Mlat data is not synced by internet timestamps, what gave you that idea? They are synchronized by ADSB transmissions from aircraft with known positions. That's the whole point of mlat using cheap, unsynchronized receivers.

                  The only thing a GPS would help with is getting the receivers position without user input, or when using a mobile Rx on a boat or vehicle.

                  Can we move on ?

                  /M
                  Not just yet.... I am talking about the receiver that first picks up the airborne aircraft live. So you are saying that the aircraft itself is transmitting a time stamp?

                  Please be patient with me but when it comes to MLAT calcs, shouldn't the receiver's time stamp be the important one?

                  Are you saying that the Aircraft's ADS-B time stamp is to be used for MLAT calcs? If that's the case it's no wonder it's so bad

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                  • This is certainly worth a read. http://www.multilateration.com/downl...ence-Guide.pdf
                    T-EGMC85 - SEN

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                    • Thanks for that link, Paul nice pdf

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                      • Originally posted by Paul30003 View Post
                        I think MrMac has already explained why it is not possible for a Pi to implement mlat.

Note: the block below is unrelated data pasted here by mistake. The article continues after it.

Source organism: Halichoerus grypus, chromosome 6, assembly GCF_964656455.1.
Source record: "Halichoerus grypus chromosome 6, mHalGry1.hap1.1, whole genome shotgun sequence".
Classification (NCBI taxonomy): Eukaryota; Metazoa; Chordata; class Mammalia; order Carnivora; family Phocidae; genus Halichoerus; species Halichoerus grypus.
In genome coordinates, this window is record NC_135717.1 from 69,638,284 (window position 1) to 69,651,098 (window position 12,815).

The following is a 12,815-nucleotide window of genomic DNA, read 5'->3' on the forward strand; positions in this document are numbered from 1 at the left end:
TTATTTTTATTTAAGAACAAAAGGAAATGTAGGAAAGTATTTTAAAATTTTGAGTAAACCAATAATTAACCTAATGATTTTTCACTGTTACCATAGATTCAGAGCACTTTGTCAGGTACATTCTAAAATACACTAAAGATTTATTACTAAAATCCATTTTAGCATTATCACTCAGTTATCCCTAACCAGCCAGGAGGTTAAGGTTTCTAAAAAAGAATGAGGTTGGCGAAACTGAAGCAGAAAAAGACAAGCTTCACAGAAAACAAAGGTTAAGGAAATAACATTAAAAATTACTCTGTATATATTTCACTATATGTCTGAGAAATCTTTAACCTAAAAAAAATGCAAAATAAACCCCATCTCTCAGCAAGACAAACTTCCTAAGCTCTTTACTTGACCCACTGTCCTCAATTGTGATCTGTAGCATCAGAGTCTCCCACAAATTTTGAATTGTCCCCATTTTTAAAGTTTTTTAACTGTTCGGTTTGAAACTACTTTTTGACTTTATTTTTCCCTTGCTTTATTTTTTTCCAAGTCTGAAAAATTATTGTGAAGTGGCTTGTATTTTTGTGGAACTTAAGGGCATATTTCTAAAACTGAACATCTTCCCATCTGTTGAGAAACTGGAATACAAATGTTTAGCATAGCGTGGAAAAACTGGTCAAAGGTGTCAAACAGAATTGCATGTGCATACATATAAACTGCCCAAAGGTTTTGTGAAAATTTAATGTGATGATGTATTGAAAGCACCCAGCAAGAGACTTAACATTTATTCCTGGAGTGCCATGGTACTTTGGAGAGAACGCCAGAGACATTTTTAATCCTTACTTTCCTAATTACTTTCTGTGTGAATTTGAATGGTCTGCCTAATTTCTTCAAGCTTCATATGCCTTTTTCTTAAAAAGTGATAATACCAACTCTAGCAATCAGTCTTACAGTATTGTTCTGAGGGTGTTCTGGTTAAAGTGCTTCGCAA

Pis work just fine with mlat, with the limitation that they need to use ADSB aircraft with known positions to synchronize to. The FR24 implementation also needs a FR24 receiver which helps find absolute sync. Planeplotter and Flightaware versions work fully with "relative" sync.

                        I think it was Bev who writes PlanePlotter that first came up with the idea to use ADSB-sync.


                        Originally posted by Sam26K View Post
                        Please be patient with me but when it comes to MLAT calcs, shouldn't the receiver's time stamp be the important one?
                        Are you saying that the Aircraft's ADS-B time stamp is to be used for MLAT calcs? If that's the case it's no wonder it's so bad
                        ADSB aircraft are those with known positions, and they are used to synchronize receivers that can mutilaterate non-ADSB aircraft.

                        Beast & DVBT Receivers timestamp incoming messages with a 12Mhz rolling clock, completely unsynced but with relativley low jitter. Their actual real time is never used, it's as I said completely useless. That is why a GPS won't matter, unless you build something that takes the PPS pulse and sends it as a detectable signal through the DVBT stick, that Dump then can decode and sync the 12 Mhx clock to. But would that actually be better ? Doubtful.